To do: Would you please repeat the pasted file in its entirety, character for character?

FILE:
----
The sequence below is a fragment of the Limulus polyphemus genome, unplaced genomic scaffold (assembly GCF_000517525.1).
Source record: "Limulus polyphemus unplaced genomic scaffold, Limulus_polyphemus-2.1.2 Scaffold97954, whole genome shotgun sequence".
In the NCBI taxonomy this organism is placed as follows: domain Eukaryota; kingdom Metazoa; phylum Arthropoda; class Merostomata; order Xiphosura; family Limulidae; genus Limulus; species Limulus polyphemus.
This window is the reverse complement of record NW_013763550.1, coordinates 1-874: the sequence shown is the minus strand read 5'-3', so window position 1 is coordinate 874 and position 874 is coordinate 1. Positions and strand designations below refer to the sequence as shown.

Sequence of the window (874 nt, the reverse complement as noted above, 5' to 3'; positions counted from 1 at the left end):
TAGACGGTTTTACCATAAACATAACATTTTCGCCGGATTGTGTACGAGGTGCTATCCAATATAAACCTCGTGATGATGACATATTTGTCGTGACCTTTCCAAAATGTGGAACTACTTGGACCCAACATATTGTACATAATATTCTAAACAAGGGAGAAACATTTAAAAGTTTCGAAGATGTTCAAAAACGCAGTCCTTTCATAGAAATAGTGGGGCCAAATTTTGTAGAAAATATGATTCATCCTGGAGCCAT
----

The sequence below is a fragment of the Limulus polyphemus genome, unplaced genomic scaffold (assembly GCF_000517525.1).
Source record: "Limulus polyphemus unplaced genomic scaffold, Limulus_polyphemus-2.1.2 Scaffold97954, whole genome shotgun sequence".
In the NCBI taxonomy this organism is placed as follows: domain Eukaryota; kingdom Metazoa; phylum Arthropoda; class Merostomata; order Xiphosura; family Limulidae; genus Limulus; species Limulus polyphemus.
This window is the reverse complement of record NW_013763550.1, coordinates 1-874: the sequence shown is the minus strand read 5'-3', so window position 1 is coordinate 874 and position 874 is coordinate 1. Positions and strand designations below refer to the sequence as shown.

Sequence of the window (874 nt, the reverse complement as noted above, 5' to 3'; positions counted from 1 at the left end):
TAGACGGTTTTACCATAAACATAACATTTTCGCCGGATTGTGTACGAGGTGCTATCCAATATAAACCTCGTGATGATGACATATTTGTCGTGACCTTTCCAAAATGTGGAACTACTTGGACCCAACATATTGTACATAATATTCTAAACAAGGGAGAAACATTTAAAAGTTTCGAAGATGTTCAAAAACGCAGTCCTTTCATAGAAATAGTGGGGCCAAATTTTGTAGAAAATATGATTCATCCTGGAGCCAT